Lactose Intolerance in Dogs

Picture of a young pug

If your canine friend seems to be a great fan of milk and other dairy products, you might be wondering whether these foods are safe to give to your dog. In today’s article, we’re describing lactose intolerance in dogs and telling you everything you should know about it — from its symptoms to its causes.

Causes of Lactose Intolerance in Dogs

First of all, most dogs lose their ability to digest milk when they are weaned. So while in theory, they could drink canine milk or products specifically made for puppies that have lost their mother, this doesn’t mean that they can drink cow milk.

But some dogs can be more sensitive than others, and they can show a number of symptoms that might get you worried. So, the first cause of lactose intolerance in dogs is purely genetic, meaning that some dogs’ bodies aren’t capable of processing dairy products.

Other dogs can become lactose intolerant as time goes by, especially depending on their diet. Even if, for example, they might not have lactose intolerance, if they are fed massive amounts of dairy products on a regular basis, this can create an intolerance later on.

Symptoms of Canine Lactose Intolerance

The most common clinical signs of lactose intolerance in dogs involve the digestive system. For example, you might notice that after you feed your dog milk, he or she might have diarrhea for a day or two or at least some gas.

Other dogs can show symptoms that might affect their overall well-being, such as vomiting, constant nausea, bloating, abdominal pain, as well as a repetitive attempt to get hydrated by drinking huge amounts of water.

What Types of Dairy Products Can Be Dangerous?

As you know, there is an immense variety when it comes to dairy products, and the truth is that not all are equal. There are two things that can cause a lactose intolerance episode in a dog – the amount of lactose and the amount of fat present in a particular food.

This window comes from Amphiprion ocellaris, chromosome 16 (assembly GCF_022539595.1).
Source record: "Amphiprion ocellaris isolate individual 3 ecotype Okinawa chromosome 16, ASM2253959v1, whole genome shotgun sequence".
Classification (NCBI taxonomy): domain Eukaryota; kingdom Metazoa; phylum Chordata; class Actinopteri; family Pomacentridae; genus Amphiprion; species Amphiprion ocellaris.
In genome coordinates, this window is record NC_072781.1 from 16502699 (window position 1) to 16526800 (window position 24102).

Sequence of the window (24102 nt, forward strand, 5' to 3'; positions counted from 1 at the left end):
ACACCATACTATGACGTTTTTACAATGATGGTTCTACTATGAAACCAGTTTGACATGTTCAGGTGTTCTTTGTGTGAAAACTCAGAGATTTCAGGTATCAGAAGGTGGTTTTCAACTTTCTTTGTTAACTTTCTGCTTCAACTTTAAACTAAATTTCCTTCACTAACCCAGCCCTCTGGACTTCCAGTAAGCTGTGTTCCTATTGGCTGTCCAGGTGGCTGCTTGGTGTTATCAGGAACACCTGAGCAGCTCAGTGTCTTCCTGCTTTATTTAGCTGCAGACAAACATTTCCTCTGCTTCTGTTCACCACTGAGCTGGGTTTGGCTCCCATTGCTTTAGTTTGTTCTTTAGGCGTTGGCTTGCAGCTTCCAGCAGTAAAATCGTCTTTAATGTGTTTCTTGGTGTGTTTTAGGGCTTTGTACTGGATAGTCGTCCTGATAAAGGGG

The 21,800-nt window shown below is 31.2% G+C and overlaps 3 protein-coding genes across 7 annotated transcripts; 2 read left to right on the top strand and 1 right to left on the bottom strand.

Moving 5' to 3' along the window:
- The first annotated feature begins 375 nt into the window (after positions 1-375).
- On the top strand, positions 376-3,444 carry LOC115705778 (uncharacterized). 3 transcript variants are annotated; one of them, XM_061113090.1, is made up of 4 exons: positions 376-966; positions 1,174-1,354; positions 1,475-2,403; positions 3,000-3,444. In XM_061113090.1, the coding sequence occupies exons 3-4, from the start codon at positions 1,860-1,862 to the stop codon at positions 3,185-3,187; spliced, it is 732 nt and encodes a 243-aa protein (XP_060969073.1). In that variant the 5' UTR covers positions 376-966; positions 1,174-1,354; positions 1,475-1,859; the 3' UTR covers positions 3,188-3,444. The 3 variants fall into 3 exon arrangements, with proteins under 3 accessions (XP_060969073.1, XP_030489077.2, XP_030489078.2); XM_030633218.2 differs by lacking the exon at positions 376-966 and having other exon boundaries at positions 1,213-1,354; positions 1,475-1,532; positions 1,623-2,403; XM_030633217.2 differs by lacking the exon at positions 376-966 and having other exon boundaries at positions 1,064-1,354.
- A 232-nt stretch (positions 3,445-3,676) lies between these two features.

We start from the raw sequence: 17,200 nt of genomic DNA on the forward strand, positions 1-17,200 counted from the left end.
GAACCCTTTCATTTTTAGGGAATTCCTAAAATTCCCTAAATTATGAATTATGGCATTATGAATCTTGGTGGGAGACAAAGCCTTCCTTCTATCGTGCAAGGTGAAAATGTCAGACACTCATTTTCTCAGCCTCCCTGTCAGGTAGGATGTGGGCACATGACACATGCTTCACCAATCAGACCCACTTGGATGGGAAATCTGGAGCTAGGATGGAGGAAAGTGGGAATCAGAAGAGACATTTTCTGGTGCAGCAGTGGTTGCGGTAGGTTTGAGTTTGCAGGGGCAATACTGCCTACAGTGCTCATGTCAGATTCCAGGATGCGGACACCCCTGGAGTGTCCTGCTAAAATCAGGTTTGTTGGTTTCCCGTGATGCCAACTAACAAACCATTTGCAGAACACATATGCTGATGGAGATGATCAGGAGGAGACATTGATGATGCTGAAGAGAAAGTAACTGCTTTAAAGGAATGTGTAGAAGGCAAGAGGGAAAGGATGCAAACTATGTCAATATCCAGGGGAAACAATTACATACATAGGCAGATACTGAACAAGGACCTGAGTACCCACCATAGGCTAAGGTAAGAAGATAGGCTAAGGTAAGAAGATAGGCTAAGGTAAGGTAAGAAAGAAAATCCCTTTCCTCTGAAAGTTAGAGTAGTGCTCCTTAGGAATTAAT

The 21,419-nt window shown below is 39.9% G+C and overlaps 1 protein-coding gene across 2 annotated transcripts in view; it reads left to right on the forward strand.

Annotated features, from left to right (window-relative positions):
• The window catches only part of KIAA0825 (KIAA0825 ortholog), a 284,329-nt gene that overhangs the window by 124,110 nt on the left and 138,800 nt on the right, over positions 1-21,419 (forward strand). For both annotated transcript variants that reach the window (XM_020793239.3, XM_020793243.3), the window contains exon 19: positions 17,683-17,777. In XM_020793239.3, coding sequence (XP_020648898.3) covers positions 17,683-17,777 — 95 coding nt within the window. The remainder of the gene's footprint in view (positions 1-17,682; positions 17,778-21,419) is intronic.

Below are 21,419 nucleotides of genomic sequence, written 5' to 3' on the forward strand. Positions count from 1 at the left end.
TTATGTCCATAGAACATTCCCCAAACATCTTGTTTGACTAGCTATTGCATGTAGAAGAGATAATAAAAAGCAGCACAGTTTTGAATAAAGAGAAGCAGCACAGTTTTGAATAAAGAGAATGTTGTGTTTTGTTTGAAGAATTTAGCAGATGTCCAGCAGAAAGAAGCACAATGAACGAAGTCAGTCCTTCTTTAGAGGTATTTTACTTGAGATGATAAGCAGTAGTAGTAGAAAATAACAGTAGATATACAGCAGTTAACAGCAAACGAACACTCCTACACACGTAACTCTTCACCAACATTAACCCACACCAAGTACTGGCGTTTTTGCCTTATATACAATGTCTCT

For example, while some dogs might be lactose intolerant, they might show little to no symptoms if they are fed goats’ milk instead of cows’ milk. This is due to the fact that goat milk is very easily digestible by comparison and it has a lower quantity of lactose than cow milk. Goat yogurt is even lower in lactose.

Cow milk can contain as much as 5% in lactose, whereas canine milk contains about 3% in lactose.

The type of dairy product can also make a significant difference. While some people might argue that butter, for example, contains very low quantities of lactose, somewhere between 0.8% and 1%, the truth is that it’s very rich in fat, so it can have a negative impact on your dog’s digestion.

Out of all the dairy varieties that are currently available, one of the safest would be yogurt. It’s generally better tolerated than others, especially specialties such as ice cream, which besides lactose and fat, also contain sugar.

How Can Lactose Intolerance in Dogs Be Diagnosed?

Even though there are lactose intolerance tests out there, most veterinarians will diagnose your dog with this condition based on the anamnesis, meaning what you tell them about the symptoms.

The vast majority of veterinarians will recommend that you remove any type of dairy products from your dog’s diet, even though he or she might love them. If you do this for a number of weeks, there is a good chance that you will see a considerable improvement. This is called an elimination diet.

Is There Any Treatment?

Besides removing dairy from your dog’s diet, your veterinarian can recommend a series of products, such as probiotics, which all have the purpose of regulating your canine friend’s digestion.

If your dog really can’t live without milk, you are allowed to feed him or her almond or soy milk. Despite the fact that dogs can be considered omnivores, especially compared to other pets, such as cats (which are obligate carnivores), almond and soy aren’t two things that should be a major part of their diet.

As is the case with anything else that might cause a problem, dairy products or alternatives should never make up more than 10% of their whole diet. Think of them as treats.

Final thoughts

Although lactose-intolerant and allergic dogs are a reality, the fact of the matter is that most of the clinical signs will disappear if you completely stop giving your pooch dairy. Anaphylactic shock is extremely uncommon, but it can’t be ruled out either.

Some dogs can develop severe allergic reactions to dairy products not only because of their lactose and fat content but also because they might contain dangerous germs. This is especially true if they were kept in poor conditions, such as at room temperature instead of in the refrigerator.

If you have any doubts about feeding dairy to your canine companion, make sure to ask your vet before deciding to add it to his or her diet. These days, there are even certified veterinary nutritionists available, many of whom offer consultations online or by phone.



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